I grew up on the Gulf Coast of Texas, outside of Houston. The neighborhood was as much a part of Louisiana as it was Texas. I remember eating Shrimp Creole, Chicken Gumbo and all of the various seafoods that were available in the local waters . Every holiday meal that involves a turkey in our home results in a big pot of gumbo to be served a couple of days later. Otherwise, as in this case, I use chicken, with the bone in and andouille sausage. You can add oysters and shrimp to the mix as well!
One of the most important parts of making any gumbo is the “roux”. If the roux isn’t right the gumbo will not be either. When I say in the recipe that you want to slowly cook the roux, stirring constantly with a wooden spoon until it is the color of rich peanut butter, I mean this:
Come to think of it, there really isn’t a recipe that I follow. I’ve made this for so many years it just comes together instinctively! I think I can list everything in a way that you can follow, however.
Melissa’s Chicken Gumbo
1 whole chicken, cut into pieces
2 tablespoons olive oil
Salt and pepper to taste
Brown the chicken pieces in the oil, season with salt and pepper then add the browned chicken to a dutch oven, cover with water and boil for 2-3 hours. Remove the chicken pieces from the pot, take the skin off and debone the pieces, returning the meat to the pot with the cooking liquid.
For the roux:
1 cup vegetable oil
1 cup unbleached flour
This takes a bit of time and patience, but it’s worth it! Combine the oil and flour in a cast iron skillet and cook over low heat, stirring constantly with a wooden spoon until the mixture’s color is the same as the photo above. Then add the Cajun Trinity and the other ingredients. Let this simmer for 10 minutes, add to the pot with the chicken and broth.
The Cajun Trinity:
1 cup chopped sweet onion
1 cup chopped green bell pepper
1 cup chopped celery
To the Trinity add:
1 cup chopped scallions, green ends included
1 cup chopped flat leaf parsley
1/4 cup minced, fresh garlic
To season the pot
1 Tablespoon Cajun seasoning (I use Sangre de Cristo Spice Company, Zatarains’s or Tony’s will also do…add more if desired.)
1 bay leaf
1 pound andouille sausage, thinly sliced
Let the gumbo simmer, covered for a couple of hours. In the last half hour you can add 2 cups of fresh, sliced okra if you desire. Make a big pot of sticky white rice to serve the gumbo over. I use a professional ice cream scoop to get just the right serving size. To serve I sprinkle each bowl with chopped flat leaf parsley and scallions.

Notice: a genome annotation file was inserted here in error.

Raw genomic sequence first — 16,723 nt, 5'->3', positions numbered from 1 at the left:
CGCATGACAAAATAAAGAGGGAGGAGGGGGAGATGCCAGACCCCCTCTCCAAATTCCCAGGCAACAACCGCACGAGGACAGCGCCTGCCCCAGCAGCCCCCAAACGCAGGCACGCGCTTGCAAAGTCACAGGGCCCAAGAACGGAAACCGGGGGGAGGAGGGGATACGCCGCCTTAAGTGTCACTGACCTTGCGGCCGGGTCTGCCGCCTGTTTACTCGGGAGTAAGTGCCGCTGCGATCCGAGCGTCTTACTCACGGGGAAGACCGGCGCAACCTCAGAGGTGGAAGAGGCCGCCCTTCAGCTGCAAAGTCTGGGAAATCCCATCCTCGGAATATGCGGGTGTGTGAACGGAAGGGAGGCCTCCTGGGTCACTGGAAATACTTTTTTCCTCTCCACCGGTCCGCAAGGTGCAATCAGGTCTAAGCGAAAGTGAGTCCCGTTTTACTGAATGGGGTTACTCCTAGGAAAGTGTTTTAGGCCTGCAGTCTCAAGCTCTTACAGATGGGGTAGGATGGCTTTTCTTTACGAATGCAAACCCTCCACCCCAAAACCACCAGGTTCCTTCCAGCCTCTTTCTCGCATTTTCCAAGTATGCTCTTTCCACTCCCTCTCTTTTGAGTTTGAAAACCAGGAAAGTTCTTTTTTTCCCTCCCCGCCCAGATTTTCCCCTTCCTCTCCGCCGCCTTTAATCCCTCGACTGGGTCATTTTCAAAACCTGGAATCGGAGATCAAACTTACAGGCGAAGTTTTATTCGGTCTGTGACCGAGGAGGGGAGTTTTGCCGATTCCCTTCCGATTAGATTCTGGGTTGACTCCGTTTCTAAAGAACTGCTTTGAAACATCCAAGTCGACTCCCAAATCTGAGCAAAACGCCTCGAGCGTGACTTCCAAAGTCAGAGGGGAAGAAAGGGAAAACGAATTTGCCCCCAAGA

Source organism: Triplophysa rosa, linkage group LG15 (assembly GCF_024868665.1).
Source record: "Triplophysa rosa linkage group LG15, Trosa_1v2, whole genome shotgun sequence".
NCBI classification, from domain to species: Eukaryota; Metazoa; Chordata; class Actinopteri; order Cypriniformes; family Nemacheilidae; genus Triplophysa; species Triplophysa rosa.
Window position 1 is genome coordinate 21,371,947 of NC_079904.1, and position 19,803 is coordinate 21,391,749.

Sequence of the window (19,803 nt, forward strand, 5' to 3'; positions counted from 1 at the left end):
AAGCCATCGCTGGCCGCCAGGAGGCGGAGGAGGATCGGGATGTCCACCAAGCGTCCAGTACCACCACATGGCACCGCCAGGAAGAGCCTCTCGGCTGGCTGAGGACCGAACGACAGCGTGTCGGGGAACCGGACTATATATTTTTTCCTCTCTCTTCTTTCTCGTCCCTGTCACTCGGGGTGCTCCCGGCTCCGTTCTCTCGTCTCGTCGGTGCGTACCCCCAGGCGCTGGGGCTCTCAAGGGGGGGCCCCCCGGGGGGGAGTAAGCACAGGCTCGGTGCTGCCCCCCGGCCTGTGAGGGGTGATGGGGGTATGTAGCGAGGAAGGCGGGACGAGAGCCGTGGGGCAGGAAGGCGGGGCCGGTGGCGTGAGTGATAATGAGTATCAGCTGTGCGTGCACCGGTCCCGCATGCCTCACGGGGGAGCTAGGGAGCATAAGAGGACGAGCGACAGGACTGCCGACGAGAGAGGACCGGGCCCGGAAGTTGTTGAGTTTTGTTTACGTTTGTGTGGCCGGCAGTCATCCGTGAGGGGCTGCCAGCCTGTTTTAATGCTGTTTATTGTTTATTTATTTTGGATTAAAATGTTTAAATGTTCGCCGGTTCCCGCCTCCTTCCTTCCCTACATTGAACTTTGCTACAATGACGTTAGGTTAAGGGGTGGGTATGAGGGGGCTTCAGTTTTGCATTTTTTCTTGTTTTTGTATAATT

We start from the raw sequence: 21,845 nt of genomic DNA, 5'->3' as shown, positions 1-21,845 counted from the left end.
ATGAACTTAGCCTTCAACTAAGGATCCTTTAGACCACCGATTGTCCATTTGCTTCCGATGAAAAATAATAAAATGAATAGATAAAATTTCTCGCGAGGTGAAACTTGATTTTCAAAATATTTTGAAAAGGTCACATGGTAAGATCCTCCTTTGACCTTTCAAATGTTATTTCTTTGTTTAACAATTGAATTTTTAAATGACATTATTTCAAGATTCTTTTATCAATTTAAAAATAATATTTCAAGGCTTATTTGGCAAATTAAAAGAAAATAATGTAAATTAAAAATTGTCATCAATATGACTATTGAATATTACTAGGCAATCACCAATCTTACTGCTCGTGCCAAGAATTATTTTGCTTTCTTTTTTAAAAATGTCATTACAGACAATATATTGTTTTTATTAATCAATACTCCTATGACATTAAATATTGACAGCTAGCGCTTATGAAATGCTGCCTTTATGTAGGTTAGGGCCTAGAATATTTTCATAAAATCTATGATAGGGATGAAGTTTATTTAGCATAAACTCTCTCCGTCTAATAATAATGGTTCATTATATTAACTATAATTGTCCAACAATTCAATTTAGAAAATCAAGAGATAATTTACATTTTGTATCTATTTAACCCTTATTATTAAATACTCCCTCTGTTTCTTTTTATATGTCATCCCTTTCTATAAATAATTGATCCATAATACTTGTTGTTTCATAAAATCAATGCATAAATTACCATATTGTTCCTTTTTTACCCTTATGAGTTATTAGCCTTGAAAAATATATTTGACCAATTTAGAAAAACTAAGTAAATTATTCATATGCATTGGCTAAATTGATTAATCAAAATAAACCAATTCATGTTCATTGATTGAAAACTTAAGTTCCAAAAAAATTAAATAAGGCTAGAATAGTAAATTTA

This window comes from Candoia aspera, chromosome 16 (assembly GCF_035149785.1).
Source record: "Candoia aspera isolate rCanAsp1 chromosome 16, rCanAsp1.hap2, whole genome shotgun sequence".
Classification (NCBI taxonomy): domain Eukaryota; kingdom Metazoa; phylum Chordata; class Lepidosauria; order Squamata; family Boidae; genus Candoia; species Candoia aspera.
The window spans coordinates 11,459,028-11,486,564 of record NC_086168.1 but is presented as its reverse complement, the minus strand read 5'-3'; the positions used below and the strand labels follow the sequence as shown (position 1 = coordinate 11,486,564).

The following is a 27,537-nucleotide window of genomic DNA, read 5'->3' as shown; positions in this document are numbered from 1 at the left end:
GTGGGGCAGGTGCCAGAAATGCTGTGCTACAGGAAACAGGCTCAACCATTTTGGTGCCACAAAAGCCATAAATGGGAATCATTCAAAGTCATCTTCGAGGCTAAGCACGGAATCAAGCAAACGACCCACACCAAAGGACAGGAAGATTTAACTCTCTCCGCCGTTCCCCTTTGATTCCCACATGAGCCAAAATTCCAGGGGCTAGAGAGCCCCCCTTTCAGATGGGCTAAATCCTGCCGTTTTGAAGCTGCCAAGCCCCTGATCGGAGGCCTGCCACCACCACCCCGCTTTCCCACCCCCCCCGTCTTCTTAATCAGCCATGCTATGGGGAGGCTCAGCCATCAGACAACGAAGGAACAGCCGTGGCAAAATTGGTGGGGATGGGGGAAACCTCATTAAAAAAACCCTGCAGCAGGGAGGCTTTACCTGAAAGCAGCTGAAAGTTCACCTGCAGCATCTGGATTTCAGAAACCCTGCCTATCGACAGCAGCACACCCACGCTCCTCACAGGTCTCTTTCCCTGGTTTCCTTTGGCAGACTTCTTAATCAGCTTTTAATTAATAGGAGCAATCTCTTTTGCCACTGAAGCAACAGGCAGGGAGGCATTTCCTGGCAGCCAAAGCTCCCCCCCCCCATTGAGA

This is a great meal for a rainy Saturday evening, served with a crisp green salad, or the traditional creole potato salad you would find on the table in Louisiana. Hot garlic bread is a must and plenty of ice cold beer, whatever your favorite brand is.
MAKES 8 SERVINGS
Courtesy of Chef Patrick Mould (thank you Louisianacookin.com)
- 5 cups peeled and cubed red potato
- 2 large eggs
- 1 1/4 teaspoons salt, divided
- 1 cup mayonnaise
- 1/4 cup Creole mustard
- 1/4 cup minced green olives
- 1/4 cup minced green bell pepper
- 1/4 cup minced celery
- 2 tablespoons minced onion
- 2 tablespoons minced green onion
- 1 tablespoon minced parsley
- 1 tablespoon sweet pickle relish
- 1 tablespoon white wine vinegar
- 1 tablespoon brine from green olives
- 1 teaspoon Worcestershire sauce
- 1/4 teaspoon ground black pepper
In a large saucepan, combine potatoes, eggs, and 1 teaspoon salt with enough water to cover. Bring to boil; reduce heat to simmer, and cook for 10 minutes or until potatoes are tender. Drain potatoes, and refrigerate until cold. Cool eggs by running under cold water; peel and dice eggs, and set aside.
In a large bowl, combine mayonnaise, mustard, olives, bell pepper, celery, all onion, parsley, relish, vinegar, olive brine, Worcestershire, pepper, and remaining 1/4 teaspoon salt. Fold in potatoes and eggs.
For dessert you might make a batch of pecan pralines, let them harden and crumble them over good vanilla ice cream. We’re talking delicious now!
1 cup white sugar
1 cup light brown sugar
1 pinch of salt
1/2 cup of milk
2 tablespoons Karo syrup (light)
1 teaspoon bourbon vanilla
2 cups pecan halves
Mix sugar, salt, milk and Karo syrup in a heavy pan and bring to the soft ball stage. Add butter and vanilla, beat with a whisk and cool. Add pecans and drop by spoonfuls onto wax paper. When the pralines are firm they are ready to eat.
As they say in New Orleans……Bon Apetit, ya’ll!
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